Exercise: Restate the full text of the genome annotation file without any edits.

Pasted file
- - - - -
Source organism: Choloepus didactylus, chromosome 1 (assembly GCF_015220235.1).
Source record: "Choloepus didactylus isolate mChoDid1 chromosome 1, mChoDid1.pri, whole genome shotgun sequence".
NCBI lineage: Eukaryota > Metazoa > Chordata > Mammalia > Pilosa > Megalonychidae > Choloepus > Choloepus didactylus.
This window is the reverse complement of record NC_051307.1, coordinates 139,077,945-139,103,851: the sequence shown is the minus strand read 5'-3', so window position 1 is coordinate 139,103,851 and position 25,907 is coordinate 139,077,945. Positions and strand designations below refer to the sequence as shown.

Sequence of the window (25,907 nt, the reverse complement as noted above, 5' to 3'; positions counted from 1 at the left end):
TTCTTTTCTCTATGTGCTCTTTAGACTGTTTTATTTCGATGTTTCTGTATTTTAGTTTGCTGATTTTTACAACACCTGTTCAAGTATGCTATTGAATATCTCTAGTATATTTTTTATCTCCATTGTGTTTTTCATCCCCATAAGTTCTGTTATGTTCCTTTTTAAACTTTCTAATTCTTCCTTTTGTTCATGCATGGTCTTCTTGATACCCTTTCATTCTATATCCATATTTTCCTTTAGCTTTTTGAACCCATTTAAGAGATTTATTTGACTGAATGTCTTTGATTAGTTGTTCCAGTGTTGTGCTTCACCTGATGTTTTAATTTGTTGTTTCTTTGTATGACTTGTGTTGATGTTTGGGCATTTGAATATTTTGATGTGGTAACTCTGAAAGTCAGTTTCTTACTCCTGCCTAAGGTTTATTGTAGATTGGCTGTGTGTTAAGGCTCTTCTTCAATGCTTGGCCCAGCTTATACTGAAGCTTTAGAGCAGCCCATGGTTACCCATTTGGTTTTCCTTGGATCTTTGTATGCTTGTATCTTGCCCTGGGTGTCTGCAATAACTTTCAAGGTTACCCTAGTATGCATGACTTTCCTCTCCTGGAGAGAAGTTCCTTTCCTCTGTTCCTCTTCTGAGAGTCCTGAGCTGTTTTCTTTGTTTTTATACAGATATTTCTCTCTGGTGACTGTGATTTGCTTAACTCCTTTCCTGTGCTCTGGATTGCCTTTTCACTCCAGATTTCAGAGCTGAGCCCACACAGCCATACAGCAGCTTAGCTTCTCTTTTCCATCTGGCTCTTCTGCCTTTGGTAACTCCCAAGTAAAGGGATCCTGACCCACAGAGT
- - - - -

Source organism: Choloepus didactylus, chromosome 1 (assembly GCF_015220235.1).
Source record: "Choloepus didactylus isolate mChoDid1 chromosome 1, mChoDid1.pri, whole genome shotgun sequence".
NCBI lineage: Eukaryota > Metazoa > Chordata > Mammalia > Pilosa > Megalonychidae > Choloepus > Choloepus didactylus.
This window is the reverse complement of record NC_051307.1, coordinates 139,077,945-139,103,851: the sequence shown is the minus strand read 5'-3', so window position 1 is coordinate 139,103,851 and position 25,907 is coordinate 139,077,945. Positions and strand designations below refer to the sequence as shown.

Sequence of the window (25,907 nt, the reverse complement as noted above, 5' to 3'; positions counted from 1 at the left end):
TTCTTTTCTCTATGTGCTCTTTAGACTGTTTTATTTCGATGTTTCTGTATTTTAGTTTGCTGATTTTTACAACACCTGTTCAAGTATGCTATTGAATATCTCTAGTATATTTTTTATCTCCATTGTGTTTTTCATCCCCATAAGTTCTGTTATGTTCCTTTTTAAACTTTCTAATTCTTCCTTTTGTTCATGCATGGTCTTCTTGATACCCTTTCATTCTATATCCATATTTTCCTTTAGCTTTTTGAACCCATTTAAGAGATTTATTTGACTGAATGTCTTTGATTAGTTGTTCCAGTGTTGTGCTTCACCTGATGTTTTAATTTGTTGTTTCTTTGTATGACTTGTGTTGATGTTTGGGCATTTGAATATTTTGATGTGGTAACTCTGAAAGTCAGTTTCTTACTCCTGCCTAAGGTTTATTGTAGATTGGCTGTGTGTTAAGGCTCTTCTTCAATGCTTGGCCCAGCTTATACTGAAGCTTTAGAGCAGCCCATGGTTACCCATTTGGTTTTCCTTGGATCTTTGTATGCTTGTATCTTGCCCTGGGTGTCTGCAATAACTTTCAAGGTTACCCTAGTATGCATGACTTTCCTCTCCTGGAGAGAAGTTCCTTTCCTCTGTTCCTCTTCTGAGAGTCCTGAGCTGTTTTCTTTGTTTTTATACAGATATTTCTCTCTGGTGACTGTGATTTGCTTAACTCCTTTCCTGTGCTCTGGATTGCCTTTTCACTCCAGATTTCAGAGCTGAGCCCACACAGCCATACAGCAGCTTAGCTTCTCTTTTCCATCTGGCTCTTCTGCCTTTGGTAACTCCCAAGTAAAGGGATCCTGACCCACAGAGT